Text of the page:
Henry Watterson

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Henry Watterson
Henry Watterson - Project Gutenberg etext 18422.jpg
Member of the U.S. House of Representatives
from Kentucky's 5th district
In office
August 12, 1876 – March 3, 1877
Preceded by Edward Y. Parsons
Succeeded by Albert S. Willis
Personal details
Born (1840-02-16)February 16, 1840
Washington, D.C.
Died December 22, 1921(1921-12-22) (aged 81)
Jacksonville, Florida
Nationality American
Political party Democratic
Spouse(s) Rebecca Ewing
Signature Henry Watterson

Henry Watterson (February 16, 1840 – December 22, 1921) was a United States journalist who was the editor for the Louisville Courier-Journal, which was owned and founded by Walter Newman Haldeman. He also served part of one term in the United States House of Representatives as a Democrat.


Born in Washington, D.C., the son of Harvey Magee Watterson, a journalist and Congressman, Watterson became a newspaper reporter early in his life.[1] He fought for the Confederate States of America under General Nathan B. Forrest during the American Civil War, and edited a pro-Confederate newspaper, the Chattanooga Rebel.

After the war, Watterson edited newspapers in several states before settling down in Louisville, Kentucky to edit the Louisville Journal. When that paper merged with the Louisville Courier in 1868, the Courier-Journal was formed. This paper soon gained national attention for its excellent reporting.[citation needed] He was a leader of the Liberal Republican movement in 1872. By 1876 he was a Democrat; his proposal for hundreds of thousands of Democrats to march on Washington to force the election of Tilden angered President Ulysses S. Grant, who noted that nobody threatened Grant. Watterson was elected to fill the rest of Edward Y. Parsons' term in the house when Parsons died in office.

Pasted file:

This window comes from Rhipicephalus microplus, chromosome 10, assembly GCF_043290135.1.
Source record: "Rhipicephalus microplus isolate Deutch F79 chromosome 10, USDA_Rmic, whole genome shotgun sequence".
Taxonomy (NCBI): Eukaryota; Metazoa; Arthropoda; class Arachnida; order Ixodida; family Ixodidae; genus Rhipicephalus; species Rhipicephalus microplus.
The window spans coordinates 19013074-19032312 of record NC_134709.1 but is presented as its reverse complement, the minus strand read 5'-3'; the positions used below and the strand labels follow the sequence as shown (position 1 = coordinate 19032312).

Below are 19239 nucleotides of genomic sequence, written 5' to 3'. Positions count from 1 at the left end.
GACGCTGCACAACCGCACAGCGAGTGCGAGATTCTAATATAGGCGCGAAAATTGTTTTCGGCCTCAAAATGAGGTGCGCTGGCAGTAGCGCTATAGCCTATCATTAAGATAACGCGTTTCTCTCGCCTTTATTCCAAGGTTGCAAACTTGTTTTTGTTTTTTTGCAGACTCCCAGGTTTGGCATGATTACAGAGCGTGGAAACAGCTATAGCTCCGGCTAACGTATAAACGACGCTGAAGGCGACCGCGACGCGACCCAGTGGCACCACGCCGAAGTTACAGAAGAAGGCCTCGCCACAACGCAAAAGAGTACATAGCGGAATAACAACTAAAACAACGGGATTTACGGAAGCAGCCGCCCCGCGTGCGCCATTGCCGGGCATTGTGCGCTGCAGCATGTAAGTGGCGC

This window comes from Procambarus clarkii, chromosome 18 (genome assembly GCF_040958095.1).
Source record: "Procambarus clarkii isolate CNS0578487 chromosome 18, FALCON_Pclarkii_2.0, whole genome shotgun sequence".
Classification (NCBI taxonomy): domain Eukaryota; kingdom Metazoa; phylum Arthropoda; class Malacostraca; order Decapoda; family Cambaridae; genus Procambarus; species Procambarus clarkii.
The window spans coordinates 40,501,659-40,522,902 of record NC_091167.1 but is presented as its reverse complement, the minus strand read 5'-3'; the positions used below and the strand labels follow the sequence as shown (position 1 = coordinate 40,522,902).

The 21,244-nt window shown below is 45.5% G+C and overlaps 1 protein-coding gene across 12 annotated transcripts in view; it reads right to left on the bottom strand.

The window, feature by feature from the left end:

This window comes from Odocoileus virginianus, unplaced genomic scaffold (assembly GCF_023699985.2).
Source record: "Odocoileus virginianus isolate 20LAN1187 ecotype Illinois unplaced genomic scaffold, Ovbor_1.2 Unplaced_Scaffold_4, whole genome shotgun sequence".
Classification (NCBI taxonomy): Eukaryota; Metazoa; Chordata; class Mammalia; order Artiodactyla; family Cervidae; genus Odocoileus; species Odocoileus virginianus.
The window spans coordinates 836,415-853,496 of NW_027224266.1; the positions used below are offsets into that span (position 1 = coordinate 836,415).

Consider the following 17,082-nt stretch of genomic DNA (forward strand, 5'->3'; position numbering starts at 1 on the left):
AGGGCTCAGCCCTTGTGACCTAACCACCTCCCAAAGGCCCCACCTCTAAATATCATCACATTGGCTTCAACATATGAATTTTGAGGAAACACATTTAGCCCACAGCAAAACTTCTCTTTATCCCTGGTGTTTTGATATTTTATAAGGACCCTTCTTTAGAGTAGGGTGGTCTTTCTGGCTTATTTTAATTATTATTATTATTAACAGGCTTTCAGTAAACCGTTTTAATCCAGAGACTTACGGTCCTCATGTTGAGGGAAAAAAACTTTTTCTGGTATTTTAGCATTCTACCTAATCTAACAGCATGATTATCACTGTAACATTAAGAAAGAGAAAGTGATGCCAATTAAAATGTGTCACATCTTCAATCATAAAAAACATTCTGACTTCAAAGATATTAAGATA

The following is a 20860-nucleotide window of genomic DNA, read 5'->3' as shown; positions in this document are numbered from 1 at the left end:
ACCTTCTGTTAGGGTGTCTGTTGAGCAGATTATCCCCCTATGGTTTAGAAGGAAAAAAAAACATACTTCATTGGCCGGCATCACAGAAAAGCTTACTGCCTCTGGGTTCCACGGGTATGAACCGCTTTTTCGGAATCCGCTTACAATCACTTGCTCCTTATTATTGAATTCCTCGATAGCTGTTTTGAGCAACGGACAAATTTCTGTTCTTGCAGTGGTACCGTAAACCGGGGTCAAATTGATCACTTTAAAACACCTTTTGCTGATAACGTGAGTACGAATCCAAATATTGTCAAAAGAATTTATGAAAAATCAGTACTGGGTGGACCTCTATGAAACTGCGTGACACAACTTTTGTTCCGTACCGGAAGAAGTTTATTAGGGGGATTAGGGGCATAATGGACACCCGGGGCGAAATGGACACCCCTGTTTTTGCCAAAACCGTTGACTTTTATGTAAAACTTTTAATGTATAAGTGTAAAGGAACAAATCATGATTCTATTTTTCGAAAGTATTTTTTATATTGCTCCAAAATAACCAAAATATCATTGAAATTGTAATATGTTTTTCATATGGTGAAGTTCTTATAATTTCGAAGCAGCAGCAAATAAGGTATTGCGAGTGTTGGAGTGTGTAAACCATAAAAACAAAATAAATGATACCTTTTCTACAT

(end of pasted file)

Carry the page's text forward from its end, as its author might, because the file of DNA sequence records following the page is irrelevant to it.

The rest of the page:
Watterson was called "the last of the great personal journalists", writing colorful and controversial editorials on many topics under the pen name "Marse Henry" which were published in hundreds of American papers as an early exemplar of the syndicated column which played a significant role creating public support for U.S. intervention in the First World War. He won the Pulitzer Prize in 1918 for two editorials supporting U.S. entry into World War I, and he remained the editor until 1919, retiring after conflicts with Robert Worth Bingham, who purchased the paper in 1918.

During his tenure as editor, Watterson was a Democratic representative in Congress from 1876 to 1877, and was a five-time delegate to the National Democratic Convention, where, in 1892, he received a smattering of votes for the vice presidential nomination. He became widely known as a lecturer and orator. His publications include History of the Spanish-American War (1899) and The Compromises of Life (1902).


The portion of I-264 from the junction with US 31W to its northeastern terminus at I-71 is known as the Watterson Expressway.

A Jefferson County Public School in eastern Louisville is named Watterson Elementary School.

Enduring quote[edit]

"Things have come to a hell of a pass, when a man can't whip his own jackass." (i.e. Democratic Party)[2]


  1. ^ Federal Writers' Project (1996). The WPA Guide to Kentucky. University Press of Kentucky. p. 104. Retrieved 24 November 2013. 
  2. ^ Joseph F. Wall (1956) Henry Watterson, Reconstructed Rebel, New York, OXFORD UNIVERSITY PRESS.
  • Encyclopedia of Kentucky. New York, New York: Somerset Publishers. 1987. pp. 189–192. ISBN 0-403-09981-1. 
  • Daniel S. Margolies. Henry Watterson And the New South: The Politics of Empire, Free Trade, And Globalization (2006)

See also[edit]

External links[edit]

U.S. House of Representatives
Preceded by
Edward Y. Parsons
U.S. Congressman, Kentucky 5th District
1876 - 1877
Succeeded by
Albert S. Willis